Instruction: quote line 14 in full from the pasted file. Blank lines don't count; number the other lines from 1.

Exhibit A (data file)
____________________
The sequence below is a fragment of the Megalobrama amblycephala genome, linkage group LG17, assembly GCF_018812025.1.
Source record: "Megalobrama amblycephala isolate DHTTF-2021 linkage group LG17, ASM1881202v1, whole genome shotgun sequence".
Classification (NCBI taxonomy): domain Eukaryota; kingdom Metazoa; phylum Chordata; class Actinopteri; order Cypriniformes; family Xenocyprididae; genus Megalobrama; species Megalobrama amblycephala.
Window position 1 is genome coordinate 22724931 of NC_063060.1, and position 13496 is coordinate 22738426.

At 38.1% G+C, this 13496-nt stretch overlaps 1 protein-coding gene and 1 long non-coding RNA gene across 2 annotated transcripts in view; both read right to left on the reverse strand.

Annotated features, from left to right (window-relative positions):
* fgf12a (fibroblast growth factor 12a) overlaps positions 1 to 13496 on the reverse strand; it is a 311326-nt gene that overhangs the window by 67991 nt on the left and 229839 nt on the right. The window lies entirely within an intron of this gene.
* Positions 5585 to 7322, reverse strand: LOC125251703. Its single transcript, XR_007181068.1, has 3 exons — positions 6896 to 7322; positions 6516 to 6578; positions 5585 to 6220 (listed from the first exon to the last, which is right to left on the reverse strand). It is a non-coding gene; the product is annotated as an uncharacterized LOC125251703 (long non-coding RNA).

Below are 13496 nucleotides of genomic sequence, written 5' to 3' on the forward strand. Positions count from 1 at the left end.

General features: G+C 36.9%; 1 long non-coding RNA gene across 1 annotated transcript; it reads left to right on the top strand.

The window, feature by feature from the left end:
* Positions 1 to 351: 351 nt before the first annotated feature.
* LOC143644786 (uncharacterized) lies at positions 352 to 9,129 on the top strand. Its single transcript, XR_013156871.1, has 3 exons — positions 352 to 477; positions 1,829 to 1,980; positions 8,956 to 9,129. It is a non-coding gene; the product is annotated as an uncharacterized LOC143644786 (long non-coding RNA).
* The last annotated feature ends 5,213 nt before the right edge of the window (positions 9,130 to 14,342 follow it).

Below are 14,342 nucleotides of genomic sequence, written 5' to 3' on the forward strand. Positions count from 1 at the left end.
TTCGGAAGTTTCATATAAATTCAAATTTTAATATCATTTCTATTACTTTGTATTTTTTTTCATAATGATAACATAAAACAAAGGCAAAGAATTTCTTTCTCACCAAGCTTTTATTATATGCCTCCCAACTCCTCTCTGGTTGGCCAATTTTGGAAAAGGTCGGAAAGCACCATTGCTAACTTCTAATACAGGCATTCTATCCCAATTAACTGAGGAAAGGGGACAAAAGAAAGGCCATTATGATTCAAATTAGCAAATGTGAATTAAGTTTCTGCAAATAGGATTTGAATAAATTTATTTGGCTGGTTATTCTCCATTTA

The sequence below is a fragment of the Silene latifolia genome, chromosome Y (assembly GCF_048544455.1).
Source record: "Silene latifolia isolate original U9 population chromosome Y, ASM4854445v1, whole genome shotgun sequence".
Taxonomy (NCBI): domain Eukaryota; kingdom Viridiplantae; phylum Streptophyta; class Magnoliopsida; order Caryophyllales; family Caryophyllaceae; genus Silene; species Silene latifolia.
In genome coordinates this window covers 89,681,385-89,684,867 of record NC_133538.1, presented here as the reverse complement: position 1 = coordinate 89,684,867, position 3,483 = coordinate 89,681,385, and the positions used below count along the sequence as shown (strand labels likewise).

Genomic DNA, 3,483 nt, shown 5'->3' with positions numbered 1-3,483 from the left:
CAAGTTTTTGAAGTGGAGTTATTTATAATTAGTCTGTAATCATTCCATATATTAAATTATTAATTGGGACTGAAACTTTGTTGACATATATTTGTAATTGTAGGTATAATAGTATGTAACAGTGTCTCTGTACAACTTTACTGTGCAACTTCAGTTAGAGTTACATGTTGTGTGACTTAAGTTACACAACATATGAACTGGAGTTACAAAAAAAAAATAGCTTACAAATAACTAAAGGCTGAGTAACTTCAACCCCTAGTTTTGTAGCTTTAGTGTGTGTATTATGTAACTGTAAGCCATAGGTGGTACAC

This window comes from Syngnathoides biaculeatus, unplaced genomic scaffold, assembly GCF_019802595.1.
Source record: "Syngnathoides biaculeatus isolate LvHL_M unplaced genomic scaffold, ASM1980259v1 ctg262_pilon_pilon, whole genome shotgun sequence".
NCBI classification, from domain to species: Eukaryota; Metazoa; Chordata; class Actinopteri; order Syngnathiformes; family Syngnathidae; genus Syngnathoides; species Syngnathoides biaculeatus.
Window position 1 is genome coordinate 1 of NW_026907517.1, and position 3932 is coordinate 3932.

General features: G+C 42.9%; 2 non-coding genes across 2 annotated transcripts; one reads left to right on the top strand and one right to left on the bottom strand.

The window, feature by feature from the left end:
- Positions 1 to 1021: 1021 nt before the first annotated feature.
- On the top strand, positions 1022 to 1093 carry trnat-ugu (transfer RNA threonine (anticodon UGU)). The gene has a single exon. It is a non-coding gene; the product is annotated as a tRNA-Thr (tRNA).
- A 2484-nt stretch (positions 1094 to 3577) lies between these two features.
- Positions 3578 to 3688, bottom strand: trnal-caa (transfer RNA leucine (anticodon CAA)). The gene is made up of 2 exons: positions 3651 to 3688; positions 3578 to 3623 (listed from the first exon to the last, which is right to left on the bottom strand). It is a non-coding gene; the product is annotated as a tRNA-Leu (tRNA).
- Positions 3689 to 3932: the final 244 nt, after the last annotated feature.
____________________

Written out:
* The last annotated feature ends 5,213 nt before the right edge of the window (positions 9,130 to 14,342 follow it).